One of a series of case studies written for bsi, for its Eurocodes Plus software product, which gives engineers, architects and surveyors faster, easier and more practical access to the complex Eurocodes construction standards. I’ve employed an informative and professional tone to detail the experience of a Eurocodes Plus user company in using the product to complete the construction of a pedestrian bridge. Case studies for standards publisher bsi.

completed: 2017
*If no image of the finished project is available, my presentation document is shown.
*Thumbnails of some older projects were uploaded at resolutions which may now appear out of focus.

Eurocodes use made viable and more affordable.

For their 2016 reconstruction of the Shanklin Lift Bridge on the Isle of Wight, Christchurch, UK based steel structure engineers Reid Steel used Eurocodes PLUS to facilitate use of the Eurocodes standards, without which the entire project may have required a less favourable design approach. BSI spoke to Reid’s Structural Design Engineer, John Harrison, about building bridges using Eurocodes PLUS.


Reid Steel is a world renowned specialist in the design, engineering, fabrication and erection of pre-engineered steel frame buildings and structures. Headquartered in Christchurch, on the South coast of England, the company employs some 170 staff, of whom 60 or so are project engineers. With an annual turnover of £20-30m, Reid Steel is active in domestic, European and global markets.

Though much of its work in steel structures is comprehensively covered by BS5950, the  company had taken the decision to design its bridge and aircraft hangar projects using Eurocodes some time before the Shanklin Lift Bridge project was awarded.

However, the complexity of navigating the relevant standards unaided made their use daunting, in this case threatening to compromise the design of the bridge itself.

The customer need

The original cliff face passenger lift at Shanklin was built around 1891. Having been rebuilt in 1958 following wartime bombing, the lift comprises a tower descending from cliff top level to beach, with a connecting bridge enabling passengers to walk in either direction between the top of the lift tower and the cliff top. When, in 2016, a major electrical fault brought forward a planned large-scale overhaul of the lift, Reid Steel were appointed by MCM Construction to design and install a new bridge between lift shaft and cliff top.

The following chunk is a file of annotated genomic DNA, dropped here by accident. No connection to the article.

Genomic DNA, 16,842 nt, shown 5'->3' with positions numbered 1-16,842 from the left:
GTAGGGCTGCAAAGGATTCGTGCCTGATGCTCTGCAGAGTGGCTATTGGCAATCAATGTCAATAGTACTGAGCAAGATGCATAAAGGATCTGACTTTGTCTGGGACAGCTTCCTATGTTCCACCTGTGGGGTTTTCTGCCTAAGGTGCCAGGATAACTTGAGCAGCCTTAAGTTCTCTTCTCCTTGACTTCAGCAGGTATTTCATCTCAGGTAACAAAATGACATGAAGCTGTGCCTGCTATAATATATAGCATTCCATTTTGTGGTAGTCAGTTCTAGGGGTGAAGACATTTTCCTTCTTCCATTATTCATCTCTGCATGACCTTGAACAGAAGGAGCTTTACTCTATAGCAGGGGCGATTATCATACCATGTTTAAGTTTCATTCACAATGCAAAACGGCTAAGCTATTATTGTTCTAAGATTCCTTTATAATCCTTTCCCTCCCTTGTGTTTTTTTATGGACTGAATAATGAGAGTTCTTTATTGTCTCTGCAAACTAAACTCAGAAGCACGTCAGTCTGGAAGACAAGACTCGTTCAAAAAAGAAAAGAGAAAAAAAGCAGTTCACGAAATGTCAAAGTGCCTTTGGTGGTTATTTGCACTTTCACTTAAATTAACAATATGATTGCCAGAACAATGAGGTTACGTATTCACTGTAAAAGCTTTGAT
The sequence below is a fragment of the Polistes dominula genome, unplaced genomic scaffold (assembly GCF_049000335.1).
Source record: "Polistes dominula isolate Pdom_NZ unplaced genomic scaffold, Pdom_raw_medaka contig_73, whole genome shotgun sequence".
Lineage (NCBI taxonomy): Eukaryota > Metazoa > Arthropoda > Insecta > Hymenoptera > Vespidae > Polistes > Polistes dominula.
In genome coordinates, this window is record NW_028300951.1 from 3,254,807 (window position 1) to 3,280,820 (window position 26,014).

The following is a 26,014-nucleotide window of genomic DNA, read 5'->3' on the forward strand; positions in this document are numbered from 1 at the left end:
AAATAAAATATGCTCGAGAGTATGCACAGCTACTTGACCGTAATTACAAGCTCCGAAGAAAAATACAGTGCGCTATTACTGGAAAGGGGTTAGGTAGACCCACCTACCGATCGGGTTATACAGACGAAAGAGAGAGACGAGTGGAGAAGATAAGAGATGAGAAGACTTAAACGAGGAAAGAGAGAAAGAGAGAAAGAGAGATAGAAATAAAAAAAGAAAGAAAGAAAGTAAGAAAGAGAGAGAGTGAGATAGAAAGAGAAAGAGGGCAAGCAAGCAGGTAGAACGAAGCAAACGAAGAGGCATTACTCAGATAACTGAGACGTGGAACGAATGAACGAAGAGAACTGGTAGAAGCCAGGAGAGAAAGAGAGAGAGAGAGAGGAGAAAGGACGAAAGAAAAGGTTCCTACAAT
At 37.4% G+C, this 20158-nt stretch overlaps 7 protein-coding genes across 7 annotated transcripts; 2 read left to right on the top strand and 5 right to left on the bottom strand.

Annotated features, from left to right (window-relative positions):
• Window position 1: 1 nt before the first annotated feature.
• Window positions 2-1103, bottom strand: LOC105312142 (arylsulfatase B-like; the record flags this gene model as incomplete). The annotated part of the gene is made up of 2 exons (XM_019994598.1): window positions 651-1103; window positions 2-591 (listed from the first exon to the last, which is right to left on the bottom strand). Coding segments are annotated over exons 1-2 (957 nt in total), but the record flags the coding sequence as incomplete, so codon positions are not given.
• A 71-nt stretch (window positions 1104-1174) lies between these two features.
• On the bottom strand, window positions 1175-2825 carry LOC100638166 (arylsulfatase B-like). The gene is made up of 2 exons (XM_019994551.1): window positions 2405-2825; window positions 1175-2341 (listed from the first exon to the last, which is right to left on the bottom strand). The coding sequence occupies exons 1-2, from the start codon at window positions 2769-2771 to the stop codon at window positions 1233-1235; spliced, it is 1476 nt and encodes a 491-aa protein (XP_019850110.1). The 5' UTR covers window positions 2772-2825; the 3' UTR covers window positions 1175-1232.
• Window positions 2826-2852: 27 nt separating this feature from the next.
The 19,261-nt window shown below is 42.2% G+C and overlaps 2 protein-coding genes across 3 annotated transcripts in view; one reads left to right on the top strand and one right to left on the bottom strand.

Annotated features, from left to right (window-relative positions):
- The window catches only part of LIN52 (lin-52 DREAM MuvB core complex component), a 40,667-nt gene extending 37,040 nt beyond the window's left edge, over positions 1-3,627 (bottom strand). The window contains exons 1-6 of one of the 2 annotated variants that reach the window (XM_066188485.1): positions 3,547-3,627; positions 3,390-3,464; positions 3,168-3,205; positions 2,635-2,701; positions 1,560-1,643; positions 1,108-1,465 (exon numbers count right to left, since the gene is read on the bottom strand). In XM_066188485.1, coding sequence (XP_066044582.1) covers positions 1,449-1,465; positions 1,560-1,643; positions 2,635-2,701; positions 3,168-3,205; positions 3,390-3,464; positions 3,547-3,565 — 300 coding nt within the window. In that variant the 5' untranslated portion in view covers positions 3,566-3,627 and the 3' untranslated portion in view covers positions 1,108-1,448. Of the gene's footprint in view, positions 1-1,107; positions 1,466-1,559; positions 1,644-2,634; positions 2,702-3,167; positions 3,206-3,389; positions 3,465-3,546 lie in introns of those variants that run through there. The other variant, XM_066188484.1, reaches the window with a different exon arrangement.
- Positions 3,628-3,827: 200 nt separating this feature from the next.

“Because Eurocodes pay greater attention to a number of important facets of bridge design, such as global buckling and harmonic response, and because the Highways Agency is no longer keen to adopt bridges built to British Standards, we had already taken the decision to build all our bridges to Eurocodes”, John Harrison explains. “On the Shanklin Lift project, we also had an additional driver. The technical requirements for constructing and installing the 16.5 metre bridge on an eroding cliff top had limited our total bridge weight to 12.6 tonnes. This included all glass, the steel frame, the floor and the roof. Because of this, our design preference was for a Vierendeel truss structure, in which the structural members form rectangular, rather than triangular, openings and the frame  has fixed joints that are capable of transferring and resisting bending moments.”

Vierendeel truss bridges of this kind are flexible structures. As a result, the bridge assumes a resonant frequency within the range of users’ footsteps, which can cause an disturbing degree of movement. Eurocodes enables a detailed harmonics response analysis to be carried out, to prove that a proposed structure will provide the rigidity required for user comfort.

For Reid, the challenge lay in locating and navigating the relevant codes across at least four standards. “Because of the complexity of Eurocodes”, John Harrison explains, “we would quite literally have had a three inch deep layer of Eurocodes documents covering every inch of our meeting room table. That’s not the most practical resource with which to work”.



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